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My transit uses a needle that is locked when not in use, the outside ring is divided into half degrees with a vernier used for minutes but that is close work and a magnifying glass is used to read the vernier. Early ships compasses had the compass directions down to 12 1/2 degrees as compass points if I remember correctly. The card is free to rotate inside the case, just like the needle does when unlocked. The primary difference is how they were read, Instead of reading the outer ring like my transit or my hand compasses, on a ship you read the card using the lubbers line as the index from the helm. Probably some early ship compasses used a needle, but not by the helmsman, it must have been early when compass cards became the norm.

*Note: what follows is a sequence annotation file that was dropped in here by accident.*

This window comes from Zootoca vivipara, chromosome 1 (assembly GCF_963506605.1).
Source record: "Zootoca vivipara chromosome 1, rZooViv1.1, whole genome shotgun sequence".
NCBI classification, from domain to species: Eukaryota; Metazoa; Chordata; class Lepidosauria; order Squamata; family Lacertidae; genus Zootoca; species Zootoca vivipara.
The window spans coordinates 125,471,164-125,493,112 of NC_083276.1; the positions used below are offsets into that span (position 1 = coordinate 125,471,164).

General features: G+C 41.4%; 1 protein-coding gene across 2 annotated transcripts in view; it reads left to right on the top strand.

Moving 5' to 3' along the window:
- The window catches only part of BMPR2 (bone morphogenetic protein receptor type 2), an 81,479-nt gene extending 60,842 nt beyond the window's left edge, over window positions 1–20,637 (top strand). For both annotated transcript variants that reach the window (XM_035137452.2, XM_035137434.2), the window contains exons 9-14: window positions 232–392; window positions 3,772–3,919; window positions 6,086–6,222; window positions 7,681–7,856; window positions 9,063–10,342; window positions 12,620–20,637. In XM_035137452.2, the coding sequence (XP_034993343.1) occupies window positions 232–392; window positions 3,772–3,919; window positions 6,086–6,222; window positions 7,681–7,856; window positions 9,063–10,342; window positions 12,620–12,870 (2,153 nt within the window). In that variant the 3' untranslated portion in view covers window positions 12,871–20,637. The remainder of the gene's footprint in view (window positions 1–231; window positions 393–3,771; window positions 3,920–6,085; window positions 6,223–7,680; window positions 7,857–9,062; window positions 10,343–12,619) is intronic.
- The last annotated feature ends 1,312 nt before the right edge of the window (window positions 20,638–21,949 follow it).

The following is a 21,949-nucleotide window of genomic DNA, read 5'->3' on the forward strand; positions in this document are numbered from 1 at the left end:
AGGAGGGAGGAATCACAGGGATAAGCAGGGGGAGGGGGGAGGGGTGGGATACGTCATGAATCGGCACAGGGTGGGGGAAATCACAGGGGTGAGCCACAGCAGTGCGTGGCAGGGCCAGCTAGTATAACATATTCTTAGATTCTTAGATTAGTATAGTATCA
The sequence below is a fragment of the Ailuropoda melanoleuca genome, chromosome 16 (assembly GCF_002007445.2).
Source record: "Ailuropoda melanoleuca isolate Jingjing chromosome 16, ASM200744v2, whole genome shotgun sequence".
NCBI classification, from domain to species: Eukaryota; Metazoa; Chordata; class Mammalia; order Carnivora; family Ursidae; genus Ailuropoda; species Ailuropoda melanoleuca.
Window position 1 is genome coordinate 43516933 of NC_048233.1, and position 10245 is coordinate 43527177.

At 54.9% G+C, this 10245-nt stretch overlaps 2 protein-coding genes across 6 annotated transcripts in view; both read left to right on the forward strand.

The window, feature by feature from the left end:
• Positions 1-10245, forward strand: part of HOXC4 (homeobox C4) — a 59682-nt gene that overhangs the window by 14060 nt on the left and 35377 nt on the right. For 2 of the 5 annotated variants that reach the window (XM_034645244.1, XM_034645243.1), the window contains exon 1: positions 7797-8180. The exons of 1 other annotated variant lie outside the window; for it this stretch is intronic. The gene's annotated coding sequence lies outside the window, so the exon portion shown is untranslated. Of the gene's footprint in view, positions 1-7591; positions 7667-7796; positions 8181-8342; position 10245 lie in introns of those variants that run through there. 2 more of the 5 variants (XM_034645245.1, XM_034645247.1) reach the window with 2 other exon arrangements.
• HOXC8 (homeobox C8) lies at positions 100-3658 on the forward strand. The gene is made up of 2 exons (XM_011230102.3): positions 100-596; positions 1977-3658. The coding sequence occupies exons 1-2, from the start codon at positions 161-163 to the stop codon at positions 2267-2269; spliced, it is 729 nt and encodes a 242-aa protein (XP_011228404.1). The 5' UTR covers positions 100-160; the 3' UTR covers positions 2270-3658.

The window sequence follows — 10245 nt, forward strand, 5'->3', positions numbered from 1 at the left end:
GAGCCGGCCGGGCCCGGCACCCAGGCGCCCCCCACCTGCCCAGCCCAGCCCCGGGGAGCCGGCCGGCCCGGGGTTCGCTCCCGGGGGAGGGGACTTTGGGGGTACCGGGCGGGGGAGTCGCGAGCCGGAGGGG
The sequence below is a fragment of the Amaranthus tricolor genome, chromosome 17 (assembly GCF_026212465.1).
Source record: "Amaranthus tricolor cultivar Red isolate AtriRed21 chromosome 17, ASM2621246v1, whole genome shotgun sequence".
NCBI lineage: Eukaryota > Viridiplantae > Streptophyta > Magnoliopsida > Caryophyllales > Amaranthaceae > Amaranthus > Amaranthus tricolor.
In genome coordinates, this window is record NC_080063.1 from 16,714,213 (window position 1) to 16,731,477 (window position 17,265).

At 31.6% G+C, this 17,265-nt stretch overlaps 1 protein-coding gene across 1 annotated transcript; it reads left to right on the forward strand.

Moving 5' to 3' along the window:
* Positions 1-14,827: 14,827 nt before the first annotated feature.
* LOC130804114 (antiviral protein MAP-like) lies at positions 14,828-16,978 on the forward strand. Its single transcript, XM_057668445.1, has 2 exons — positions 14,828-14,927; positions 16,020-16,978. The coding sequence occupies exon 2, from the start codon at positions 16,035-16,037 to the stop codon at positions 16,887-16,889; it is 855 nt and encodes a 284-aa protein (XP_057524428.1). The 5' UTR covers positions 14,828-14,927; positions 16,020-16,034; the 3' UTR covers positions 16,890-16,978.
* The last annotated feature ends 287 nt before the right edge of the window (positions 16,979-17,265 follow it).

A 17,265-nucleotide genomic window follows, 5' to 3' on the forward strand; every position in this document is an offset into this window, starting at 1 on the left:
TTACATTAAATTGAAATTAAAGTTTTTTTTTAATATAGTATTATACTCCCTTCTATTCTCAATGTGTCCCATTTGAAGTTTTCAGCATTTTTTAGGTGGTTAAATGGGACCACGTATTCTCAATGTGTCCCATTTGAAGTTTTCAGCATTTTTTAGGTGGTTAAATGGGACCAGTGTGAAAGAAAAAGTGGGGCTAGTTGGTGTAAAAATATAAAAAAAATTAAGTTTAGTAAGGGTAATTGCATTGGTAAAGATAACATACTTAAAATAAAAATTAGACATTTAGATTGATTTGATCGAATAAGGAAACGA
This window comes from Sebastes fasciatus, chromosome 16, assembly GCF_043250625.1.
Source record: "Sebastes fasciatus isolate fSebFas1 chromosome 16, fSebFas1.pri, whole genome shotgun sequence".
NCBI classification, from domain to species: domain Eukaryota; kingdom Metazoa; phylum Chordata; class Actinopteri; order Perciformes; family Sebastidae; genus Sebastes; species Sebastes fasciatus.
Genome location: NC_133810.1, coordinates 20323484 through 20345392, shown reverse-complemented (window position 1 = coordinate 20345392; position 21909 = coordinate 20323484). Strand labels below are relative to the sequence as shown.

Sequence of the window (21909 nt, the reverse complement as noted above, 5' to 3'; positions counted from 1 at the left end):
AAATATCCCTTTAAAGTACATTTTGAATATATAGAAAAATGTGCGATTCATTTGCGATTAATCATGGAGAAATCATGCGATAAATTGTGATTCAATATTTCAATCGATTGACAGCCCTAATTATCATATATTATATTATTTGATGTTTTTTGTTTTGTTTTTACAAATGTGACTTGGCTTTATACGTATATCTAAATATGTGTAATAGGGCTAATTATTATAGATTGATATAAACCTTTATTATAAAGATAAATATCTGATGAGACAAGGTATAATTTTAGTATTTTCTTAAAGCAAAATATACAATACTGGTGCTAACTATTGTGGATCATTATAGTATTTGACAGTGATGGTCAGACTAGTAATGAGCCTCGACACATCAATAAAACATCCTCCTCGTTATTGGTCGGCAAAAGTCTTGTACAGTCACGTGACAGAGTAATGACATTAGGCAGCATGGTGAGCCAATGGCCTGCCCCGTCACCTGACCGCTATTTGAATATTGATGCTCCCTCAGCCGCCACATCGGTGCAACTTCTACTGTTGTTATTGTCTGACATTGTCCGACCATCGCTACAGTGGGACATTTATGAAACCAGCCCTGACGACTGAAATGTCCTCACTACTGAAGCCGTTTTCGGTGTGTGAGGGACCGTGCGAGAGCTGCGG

jud


Edited by shiloh
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SOS

 

I just went to the RMG Collections site and in the search line I typed compass.  They indicate over 2000 images are available.  Attached is the first one I found for the 18th century with a compass bowl of circa 1720 and the card being circa 1760.  I am sure you will find more in that file.

 

Allan

post-42-0-68216800-1455279157_thumb.jpg

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